It’s pretty tough to find good news in suicide statistics, but today’s figures for 2013 are particularly grim reading. The number of suicides increased from 2012, and the male suicide rate is now at its highest since 2001. The male rate of suicide has increased significantly since 2007, where it stood at 16.6 deaths per 100,000 population, to 19.0 deaths per 100,000 as the graph below shows:
It used to be the case that young men were the most likely to kill themselves, but the highest suicide rate in the UK is now for men aged 45 to 59, at 25.1 deaths per 100,000. This is the highest for that group since 1981.
Is this ‘just one of those things’, or is there something in these figures that policymakers should be adjusting to? In the magazine last year, I argued that the suicide figures for men are just one of a raft of metrics that suggest Britain is suffering from a crisis of masculinity.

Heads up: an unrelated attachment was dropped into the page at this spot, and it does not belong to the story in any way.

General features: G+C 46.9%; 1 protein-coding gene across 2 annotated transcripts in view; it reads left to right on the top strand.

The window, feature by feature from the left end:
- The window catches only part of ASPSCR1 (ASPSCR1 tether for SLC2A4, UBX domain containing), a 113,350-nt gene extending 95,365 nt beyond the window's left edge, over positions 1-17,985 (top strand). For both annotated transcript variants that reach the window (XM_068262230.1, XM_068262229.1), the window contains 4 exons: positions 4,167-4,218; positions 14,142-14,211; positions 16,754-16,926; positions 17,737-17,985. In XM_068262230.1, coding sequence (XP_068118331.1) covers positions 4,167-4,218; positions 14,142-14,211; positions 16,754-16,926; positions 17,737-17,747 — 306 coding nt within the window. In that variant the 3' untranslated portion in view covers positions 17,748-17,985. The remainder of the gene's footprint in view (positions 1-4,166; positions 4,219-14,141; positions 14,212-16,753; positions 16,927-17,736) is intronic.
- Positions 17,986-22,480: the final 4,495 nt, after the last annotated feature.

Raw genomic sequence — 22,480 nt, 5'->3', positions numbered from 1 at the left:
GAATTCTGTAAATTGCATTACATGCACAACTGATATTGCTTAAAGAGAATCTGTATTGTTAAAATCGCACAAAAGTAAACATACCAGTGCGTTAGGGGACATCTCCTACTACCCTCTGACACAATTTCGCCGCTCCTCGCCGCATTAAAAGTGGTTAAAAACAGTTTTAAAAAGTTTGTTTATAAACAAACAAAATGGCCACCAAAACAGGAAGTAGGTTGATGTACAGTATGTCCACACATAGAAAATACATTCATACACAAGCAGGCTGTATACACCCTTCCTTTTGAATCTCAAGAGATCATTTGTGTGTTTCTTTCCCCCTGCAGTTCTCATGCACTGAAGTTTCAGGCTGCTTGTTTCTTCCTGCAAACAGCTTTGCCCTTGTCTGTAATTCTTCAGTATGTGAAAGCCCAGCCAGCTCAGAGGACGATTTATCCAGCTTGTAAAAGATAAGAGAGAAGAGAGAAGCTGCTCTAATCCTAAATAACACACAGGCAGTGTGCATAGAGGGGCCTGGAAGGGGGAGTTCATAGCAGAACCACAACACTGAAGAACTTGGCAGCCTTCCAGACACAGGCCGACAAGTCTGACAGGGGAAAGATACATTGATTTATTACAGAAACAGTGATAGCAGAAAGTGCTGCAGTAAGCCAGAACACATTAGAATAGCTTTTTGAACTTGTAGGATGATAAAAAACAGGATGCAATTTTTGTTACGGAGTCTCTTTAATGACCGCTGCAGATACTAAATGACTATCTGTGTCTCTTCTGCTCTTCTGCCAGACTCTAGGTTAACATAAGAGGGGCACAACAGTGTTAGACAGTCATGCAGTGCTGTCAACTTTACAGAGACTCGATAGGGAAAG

There are many, many problems that women face in this country today, but many of the problems that seem to affect men disproportionately are still being shrugged off as one of those things, rather than something that needs urgently addressing. Labour’s Diane Abbott has expressed worries about this, too, arguing that the crisis of masculinity is something that should worry feminists.
The policy response seems rather slow, and although people are gradually becoming more open about mental health, there remains a greater reluctance on the part of men to visit the doctor, not just about psychiatric problems, but also about physical health problems too, which means they are more susceptible to late diagnoses of illnesses that could have been curable earlier. Until we stop thinking this an odd social phenomenon and start viewing it as something that policymakers need to address, we’ll keep coming across grim statistics like those released today.
P.S. Anyone who does need help should contact the Samaritans. Here’s their website and their number is 08457 909090.
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